News Story

FOIA Reform Legislation Languishes in Senate

Senate leaders quiet about bill to improve government transparency

A measure aimed at assuring that government entities can’t use artificially inflated costs to stifle the public’s ability to obtain information is buried in a Senate committee. It is believed that if House Bill 4001 were to be voted on by the full Senate, it would stand a good chance of passing, but with only a few session days remaining in 2014, time is running out.

HB4001 would prohibit public bodies from charging excessive fees for Freedom of Information Act request materials. After being passed by the House with an overwhelming 102-8 vote on March 20, the bill was assigned to the Senate Government Operations Committee. It has been languishing there ever since.

“This bill really would provide impactful remedies to what we feel are currently major problems in the way FOIA is executed in Michigan,” Lisa McGraw, public affairs manager for the Michigan Press Association, told Capitol Confidential. “It would make the costs much more consistent and provide consequences with teeth if responses are intentionally delayed.

“MPA is hoping that the Senate will pass this legislation soon and that the governor will sign it,” McGraw continued. “We feel it would be a great improvement in open government for Michigan’s citizens.”

The chair of the Senate Government Operations Committee, Senate Majority Leader Randy Richardville, R-Monroe, did not return a phone call in which he was asked to comment on the matter. The other members of the committee are: Sen. Dave Hildenbrand, R-Lowell; Sen. Arlan Meekhof, R- West Olive; Senate Democratic Leader Gretchen Whitmer, D- East Lansing; and Sen. Tupac Hunter, D-Detroit.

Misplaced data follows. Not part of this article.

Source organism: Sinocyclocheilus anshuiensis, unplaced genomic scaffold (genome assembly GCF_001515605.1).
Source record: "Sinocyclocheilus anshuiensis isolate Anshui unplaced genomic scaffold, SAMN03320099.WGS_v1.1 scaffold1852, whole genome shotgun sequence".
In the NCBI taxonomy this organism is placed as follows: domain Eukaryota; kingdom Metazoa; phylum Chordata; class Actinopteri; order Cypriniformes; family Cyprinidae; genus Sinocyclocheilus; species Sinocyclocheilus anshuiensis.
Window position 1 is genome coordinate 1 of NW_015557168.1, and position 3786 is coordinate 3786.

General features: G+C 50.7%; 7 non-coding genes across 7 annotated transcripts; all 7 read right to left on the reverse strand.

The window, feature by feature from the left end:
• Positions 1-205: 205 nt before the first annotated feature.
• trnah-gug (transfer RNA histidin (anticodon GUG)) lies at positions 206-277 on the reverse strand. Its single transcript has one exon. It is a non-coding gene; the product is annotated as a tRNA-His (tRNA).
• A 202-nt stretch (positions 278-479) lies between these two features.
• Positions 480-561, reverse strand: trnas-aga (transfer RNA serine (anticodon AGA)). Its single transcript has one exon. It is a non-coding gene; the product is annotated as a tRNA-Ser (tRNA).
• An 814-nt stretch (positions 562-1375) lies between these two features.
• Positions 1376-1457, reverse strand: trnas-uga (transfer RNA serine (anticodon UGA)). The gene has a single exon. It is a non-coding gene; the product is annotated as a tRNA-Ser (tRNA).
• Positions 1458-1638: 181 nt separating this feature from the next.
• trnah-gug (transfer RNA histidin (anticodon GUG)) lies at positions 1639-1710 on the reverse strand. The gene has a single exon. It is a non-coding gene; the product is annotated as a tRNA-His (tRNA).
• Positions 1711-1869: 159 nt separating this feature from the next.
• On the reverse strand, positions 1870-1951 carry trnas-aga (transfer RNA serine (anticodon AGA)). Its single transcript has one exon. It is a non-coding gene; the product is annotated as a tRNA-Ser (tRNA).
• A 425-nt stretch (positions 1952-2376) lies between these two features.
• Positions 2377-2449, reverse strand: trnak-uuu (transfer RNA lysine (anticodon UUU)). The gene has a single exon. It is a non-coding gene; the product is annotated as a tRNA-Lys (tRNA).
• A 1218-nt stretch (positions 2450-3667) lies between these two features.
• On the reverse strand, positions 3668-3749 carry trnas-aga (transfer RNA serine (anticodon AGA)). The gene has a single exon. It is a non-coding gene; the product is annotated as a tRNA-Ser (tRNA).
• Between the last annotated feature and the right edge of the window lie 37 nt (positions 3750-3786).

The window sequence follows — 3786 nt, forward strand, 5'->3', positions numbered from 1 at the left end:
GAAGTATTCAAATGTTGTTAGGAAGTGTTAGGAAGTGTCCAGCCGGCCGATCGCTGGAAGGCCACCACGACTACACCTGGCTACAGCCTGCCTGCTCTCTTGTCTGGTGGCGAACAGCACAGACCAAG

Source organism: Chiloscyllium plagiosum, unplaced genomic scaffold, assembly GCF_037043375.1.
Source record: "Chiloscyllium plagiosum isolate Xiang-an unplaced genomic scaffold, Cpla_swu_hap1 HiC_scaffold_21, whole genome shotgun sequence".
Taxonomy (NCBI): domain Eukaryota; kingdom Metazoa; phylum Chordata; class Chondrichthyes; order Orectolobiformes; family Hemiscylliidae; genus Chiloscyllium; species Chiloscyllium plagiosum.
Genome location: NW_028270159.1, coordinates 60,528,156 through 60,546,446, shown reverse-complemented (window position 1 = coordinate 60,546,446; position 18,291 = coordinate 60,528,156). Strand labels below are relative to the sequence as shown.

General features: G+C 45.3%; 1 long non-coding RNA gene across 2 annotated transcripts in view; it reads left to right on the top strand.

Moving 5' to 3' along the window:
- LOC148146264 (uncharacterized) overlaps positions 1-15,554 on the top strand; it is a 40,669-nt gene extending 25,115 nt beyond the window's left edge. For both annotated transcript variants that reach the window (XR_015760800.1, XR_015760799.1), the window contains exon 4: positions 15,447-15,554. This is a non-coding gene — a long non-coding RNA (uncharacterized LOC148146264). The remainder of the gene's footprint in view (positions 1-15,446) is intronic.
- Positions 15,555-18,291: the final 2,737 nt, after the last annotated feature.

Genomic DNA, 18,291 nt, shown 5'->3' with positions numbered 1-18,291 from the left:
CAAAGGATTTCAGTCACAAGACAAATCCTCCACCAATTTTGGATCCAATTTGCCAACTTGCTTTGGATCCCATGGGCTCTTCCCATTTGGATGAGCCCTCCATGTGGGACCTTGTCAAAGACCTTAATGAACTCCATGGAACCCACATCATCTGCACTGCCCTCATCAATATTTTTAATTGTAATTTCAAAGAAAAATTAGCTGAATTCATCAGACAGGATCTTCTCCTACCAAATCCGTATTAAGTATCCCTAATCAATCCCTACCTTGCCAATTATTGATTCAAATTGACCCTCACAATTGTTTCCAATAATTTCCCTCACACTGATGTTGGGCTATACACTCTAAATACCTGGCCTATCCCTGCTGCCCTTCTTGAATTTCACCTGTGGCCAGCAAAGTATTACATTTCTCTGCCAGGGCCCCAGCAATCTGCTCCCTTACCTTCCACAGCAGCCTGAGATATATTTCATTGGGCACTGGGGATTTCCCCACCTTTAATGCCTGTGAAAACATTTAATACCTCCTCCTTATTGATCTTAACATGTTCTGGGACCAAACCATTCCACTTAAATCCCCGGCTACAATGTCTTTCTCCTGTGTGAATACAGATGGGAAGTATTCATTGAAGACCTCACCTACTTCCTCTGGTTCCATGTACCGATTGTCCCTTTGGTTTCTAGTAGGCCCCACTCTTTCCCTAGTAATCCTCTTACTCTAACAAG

Some public bodies have been charging what appear to be arbitrary and exorbitant FOIA fees with questionable explanations to justify the amounts.

On Sept. 20, 2013, the Mackinac Center filed a lawsuit against the City of Westland for its FOIA fee structure, which a Circuit Court Judge in a separate case said was “subverting” the FOIA law. Westland required a $5 fee before it would provide any information and then charged $1 per page for copying and $45.61 an hour to cover the costs of the person gathering that information. The case was settled when Westland dropped its FOIA fee structure.

“House Bill 4001 is a long overdue modernization of our FOIA law,” said Rep. Mike Shirkey, R- Clarklake, the sponsor of the bill. “It provides sensible standardization to how government responds to FOIA requests protecting taxpayers from economic and bureaucratic stonewalling.

“It also protects taxpayers by giving government entities more tools to effectively deal with FOIA requests that may not be sincere or result in unpaid expenses,” Rep. Shirkey continued. “And contrary to the assertions of those in opposition, HB 4001 actually provides more protection and clarity to government entities so they can capture reasonable costs above and beyond their routine, expected scope of service. It passed the House with near unanimous bipartisan support.” 

Opposition to House Bill 4001 comes from groups that represent local governments, such as the Michigan Municipal League.

“The Michigan Municipal League opposes HB 4001 because it does not allow local municipalities to get reimbursed for the true cost of FOIA requests and makes an already complex law even more complex,” Matt Bach, director of media relations with the MML, told Capitol Confidential. “It also creates penalties if the municipality does not respond to a request in time while leaving out any sort of penalty for those who are abusing the system.”

House Bill 4001 specifies that a public body would be prohibited from charging or estimating a FOIA fee that was:

  •  In excess of the portion of labor costs directly associated with searching, locating and examining.
  •  More than the hourly wages (excluding benefits) of its lowest paid employee capable of searching for, locating and examining the requested records, regardless of whether that person is available or who actually preforms the work.
  •  Based on the cost of overtime wages unless specifically approved by the requestor.
  •  More than 10 cents a page for copying a public record.

The measure also includes language specifying that if local governments can direct people to where the information is available, such as online, they wouldn't need to supply the information in a FOIA request.


See also:

Government Entities Stymie FOIA Requests to Hide Information